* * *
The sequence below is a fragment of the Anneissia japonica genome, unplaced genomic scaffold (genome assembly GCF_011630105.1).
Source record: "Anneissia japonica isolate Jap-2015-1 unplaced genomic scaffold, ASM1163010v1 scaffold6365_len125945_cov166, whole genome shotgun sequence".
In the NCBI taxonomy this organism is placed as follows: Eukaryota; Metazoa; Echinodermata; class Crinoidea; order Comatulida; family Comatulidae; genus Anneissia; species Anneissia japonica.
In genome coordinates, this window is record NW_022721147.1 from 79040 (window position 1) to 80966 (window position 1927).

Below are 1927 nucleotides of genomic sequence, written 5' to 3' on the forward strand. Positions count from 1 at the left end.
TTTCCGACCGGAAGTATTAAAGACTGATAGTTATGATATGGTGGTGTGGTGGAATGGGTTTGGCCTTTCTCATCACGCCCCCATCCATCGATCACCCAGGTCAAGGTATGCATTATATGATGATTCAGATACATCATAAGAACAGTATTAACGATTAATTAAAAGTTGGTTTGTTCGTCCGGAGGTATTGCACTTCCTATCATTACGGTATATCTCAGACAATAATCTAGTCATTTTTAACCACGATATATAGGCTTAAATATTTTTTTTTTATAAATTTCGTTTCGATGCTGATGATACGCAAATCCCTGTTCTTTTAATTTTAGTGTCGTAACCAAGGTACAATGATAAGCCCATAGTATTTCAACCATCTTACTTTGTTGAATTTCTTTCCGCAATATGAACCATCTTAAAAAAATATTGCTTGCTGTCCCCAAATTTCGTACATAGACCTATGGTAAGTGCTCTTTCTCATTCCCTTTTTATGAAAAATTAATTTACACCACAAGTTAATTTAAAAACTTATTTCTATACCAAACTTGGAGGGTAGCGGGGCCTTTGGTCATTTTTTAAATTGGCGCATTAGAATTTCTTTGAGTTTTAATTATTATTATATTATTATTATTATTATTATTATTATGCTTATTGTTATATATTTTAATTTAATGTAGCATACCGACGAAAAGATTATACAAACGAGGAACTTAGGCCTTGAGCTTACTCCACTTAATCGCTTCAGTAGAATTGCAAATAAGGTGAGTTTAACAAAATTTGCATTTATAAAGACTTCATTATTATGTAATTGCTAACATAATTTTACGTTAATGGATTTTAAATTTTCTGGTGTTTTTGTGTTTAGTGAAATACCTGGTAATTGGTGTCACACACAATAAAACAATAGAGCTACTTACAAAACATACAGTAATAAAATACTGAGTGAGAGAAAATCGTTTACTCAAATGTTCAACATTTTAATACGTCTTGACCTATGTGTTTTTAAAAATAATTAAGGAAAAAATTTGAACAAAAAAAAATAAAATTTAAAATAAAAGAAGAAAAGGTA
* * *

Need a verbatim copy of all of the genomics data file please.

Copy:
The sequence below is a fragment of the Anneissia japonica genome, unplaced genomic scaffold (genome assembly GCF_011630105.1).
Source record: "Anneissia japonica isolate Jap-2015-1 unplaced genomic scaffold, ASM1163010v1 scaffold6365_len125945_cov166, whole genome shotgun sequence".
In the NCBI taxonomy this organism is placed as follows: Eukaryota; Metazoa; Echinodermata; class Crinoidea; order Comatulida; family Comatulidae; genus Anneissia; species Anneissia japonica.
In genome coordinates, this window is record NW_022721147.1 from 79040 (window position 1) to 80966 (window position 1927).

Below are 1927 nucleotides of genomic sequence, written 5' to 3' on the forward strand. Positions count from 1 at the left end.
TTTCCGACCGGAAGTATTAAAGACTGATAGTTATGATATGGTGGTGTGGTGGAATGGGTTTGGCCTTTCTCATCACGCCCCCATCCATCGATCACCCAGGTCAAGGTATGCATTATATGATGATTCAGATACATCATAAGAACAGTATTAACGATTAATTAAAAGTTGGTTTGTTCGTCCGGAGGTATTGCACTTCCTATCATTACGGTATATCTCAGACAATAATCTAGTCATTTTTAACCACGATATATAGGCTTAAATATTTTTTTTTTATAAATTTCGTTTCGATGCTGATGATACGCAAATCCCTGTTCTTTTAATTTTAGTGTCGTAACCAAGGTACAATGATAAGCCCATAGTATTTCAACCATCTTACTTTGTTGAATTTCTTTCCGCAATATGAACCATCTTAAAAAAATATTGCTTGCTGTCCCCAAATTTCGTACATAGACCTATGGTAAGTGCTCTTTCTCATTCCCTTTTTATGAAAAATTAATTTACACCACAAGTTAATTTAAAAACTTATTTCTATACCAAACTTGGAGGGTAGCGGGGCCTTTGGTCATTTTTTAAATTGGCGCATTAGAATTTCTTTGAGTTTTAATTATTATTATATTATTATTATTATTATTATTATTATGCTTATTGTTATATATTTTAATTTAATGTAGCATACCGACGAAAAGATTATACAAACGAGGAACTTAGGCCTTGAGCTTACTCCACTTAATCGCTTCAGTAGAATTGCAAATAAGGTGAGTTTAACAAAATTTGCATTTATAAAGACTTCATTATTATGTAATTGCTAACATAATTTTACGTTAATGGATTTTAAATTTTCTGGTGTTTTTGTGTTTAGTGAAATACCTGGTAATTGGTGTCACACACAATAAAACAATAGAGCTACTTACAAAACATACAGTAATAAAATACTGAGTGAGAGAAAATCGTTTACTCAAATGTTCAACATTTTAATACGTCTTGACCTATGTGTTTTTAAAAATAATTAAGGAAAAAATTTGAACAAAAAAAAATAAAATTTAAAATAAAAGAAGAAAAGGTA